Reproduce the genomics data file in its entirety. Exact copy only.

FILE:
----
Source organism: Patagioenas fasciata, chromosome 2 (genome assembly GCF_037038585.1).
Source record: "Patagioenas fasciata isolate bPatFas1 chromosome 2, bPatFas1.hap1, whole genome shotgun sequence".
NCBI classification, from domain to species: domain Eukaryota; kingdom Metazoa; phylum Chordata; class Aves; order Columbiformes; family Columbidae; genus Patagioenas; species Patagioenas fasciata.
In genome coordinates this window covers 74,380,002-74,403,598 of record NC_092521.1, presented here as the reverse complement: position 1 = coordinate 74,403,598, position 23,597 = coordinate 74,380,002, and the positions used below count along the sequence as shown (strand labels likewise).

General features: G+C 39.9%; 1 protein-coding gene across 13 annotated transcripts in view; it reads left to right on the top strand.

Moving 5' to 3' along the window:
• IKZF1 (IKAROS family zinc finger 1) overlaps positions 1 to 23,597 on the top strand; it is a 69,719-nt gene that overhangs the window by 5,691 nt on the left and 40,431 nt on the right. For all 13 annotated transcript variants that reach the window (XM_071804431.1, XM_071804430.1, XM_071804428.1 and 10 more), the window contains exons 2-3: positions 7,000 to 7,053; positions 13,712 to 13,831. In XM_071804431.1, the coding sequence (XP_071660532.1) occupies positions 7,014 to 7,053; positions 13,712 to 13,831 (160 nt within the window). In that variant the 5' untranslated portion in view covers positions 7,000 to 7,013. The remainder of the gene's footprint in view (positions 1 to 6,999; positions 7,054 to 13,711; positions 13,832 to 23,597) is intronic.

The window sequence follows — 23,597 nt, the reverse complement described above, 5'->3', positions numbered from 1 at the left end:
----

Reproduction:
Source organism: Patagioenas fasciata, chromosome 2 (genome assembly GCF_037038585.1).
Source record: "Patagioenas fasciata isolate bPatFas1 chromosome 2, bPatFas1.hap1, whole genome shotgun sequence".
NCBI classification, from domain to species: domain Eukaryota; kingdom Metazoa; phylum Chordata; class Aves; order Columbiformes; family Columbidae; genus Patagioenas; species Patagioenas fasciata.
In genome coordinates this window covers 74,380,002-74,403,598 of record NC_092521.1, presented here as the reverse complement: position 1 = coordinate 74,403,598, position 23,597 = coordinate 74,380,002, and the positions used below count along the sequence as shown (strand labels likewise).

General features: G+C 39.9%; 1 protein-coding gene across 13 annotated transcripts in view; it reads left to right on the top strand.

Moving 5' to 3' along the window:
• IKZF1 (IKAROS family zinc finger 1) overlaps positions 1 to 23,597 on the top strand; it is a 69,719-nt gene that overhangs the window by 5,691 nt on the left and 40,431 nt on the right. For all 13 annotated transcript variants that reach the window (XM_071804431.1, XM_071804430.1, XM_071804428.1 and 10 more), the window contains exons 2-3: positions 7,000 to 7,053; positions 13,712 to 13,831. In XM_071804431.1, the coding sequence (XP_071660532.1) occupies positions 7,014 to 7,053; positions 13,712 to 13,831 (160 nt within the window). In that variant the 5' untranslated portion in view covers positions 7,000 to 7,013. The remainder of the gene's footprint in view (positions 1 to 6,999; positions 7,054 to 13,711; positions 13,832 to 23,597) is intronic.

The window sequence follows — 23,597 nt, the reverse complement described above, 5'->3', positions numbered from 1 at the left end: